Never mind his team's early three-goal lead in the Section 6 title game. Edina senior forward Sammy Walker refused to yield an inch of ice.

Using his incredible speed, Walker caught the Wayzata skater from behind, swatted away the puck and kept the Trojans on a carousel of fruitless offensive efforts.

The play didn't produce one of Walker's 32 goals or 36 assists this season, but it showed his hunger to get back to the state tournament, a grand destination he last visited as a freshman.

Walker is the catalyst of a loaded Edina team hitting the Xcel Energy Center ice at 11 a.m. Thursday in the first Class 2A quarterfinal. A "freaky, spooky good" player, according to one Lake Conference coach, and the Star Tribune Metro Player of the Year.

"Most people just look at my speed and that I can move," Walker said. "But I think the biggest thing for me is that compete factor, and being ticked off when you lose a battle. That's a big thing at the higher levels."

It mattered in the Walker household, too. Older brothers Ben and Jack molded young Sammy's competitiveness during street hockey battles, where the winner hoisted a homemade Stanley Cup — a cardboard box with a plastic kitchen bowl taped on top.

"Usually if I won I was getting a beating from my brothers," said Sammy, who pretended to be Chicago Blackhawks star Patrick Kane as he scooted around neighborhood driveways and cul-de-sacs.

Both of Walker's brothers left Edina's program early for Victoria of the Western Hockey League, thereby forgoing their NCAA college eligibility. Sammy chose a different path, verbally committing to the Gophers as a sophomore.

"I was kind of a late bloomer in terms of my size," Walker said. "And with always going to Gophers games as a kid, I think deep down, I was always a Gopher."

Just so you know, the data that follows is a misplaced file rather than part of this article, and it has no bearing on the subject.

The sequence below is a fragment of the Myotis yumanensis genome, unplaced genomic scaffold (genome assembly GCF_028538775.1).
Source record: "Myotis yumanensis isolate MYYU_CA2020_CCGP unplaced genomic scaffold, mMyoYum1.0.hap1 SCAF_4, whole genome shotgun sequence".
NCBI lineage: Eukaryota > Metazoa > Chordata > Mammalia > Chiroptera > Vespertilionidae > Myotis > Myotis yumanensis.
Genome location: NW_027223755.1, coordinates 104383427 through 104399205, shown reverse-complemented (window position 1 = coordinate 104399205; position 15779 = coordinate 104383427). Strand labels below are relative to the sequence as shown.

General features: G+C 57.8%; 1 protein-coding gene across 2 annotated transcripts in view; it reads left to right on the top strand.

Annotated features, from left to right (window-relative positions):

Tough brotherly love helped Walker overcome a smaller stature; he was just 5-9, 135 pounds when he made his college commitment as a sophomore. He grew to 5-11, 165 pounds this season and played bigger, too.

"He's got that attitude of, 'I'm going to keep coming at you,' " Edina coach Curt Giles said. "There's not a lot of fear with Sammy. He goes to the tough areas where you have to go to make things happen."

A threat to score on every shift, Walker centers Edina's powerful top line of Jett Jungels and Mason Nevers, a trio of speed merchants whose chemistry produced 81 goals and 103 assists, despite just becoming linemates in tryouts this season.

"He can take over a game in a heartbeat," Nevers said. "Teams have to respect him and that gives me and Jett a lot of room."

Defenseman Ben Brinkman marveled, "Sometimes you'll give it to him in the D-zone and you'll get an assist just because he skates it all the way up the ice around everyone."

Walker takes an equal amount of pride in coming back to help on defense. Early in the season, as the Hornets were closing out a 6-2 victory against Maple Grove, Walker's hustling made an impression on Crimson assistant coach Gordie Roberts.

After the game, Roberts told Giles, his former North Stars teammate, "You know you've got a good team when your best player is backchecking hard."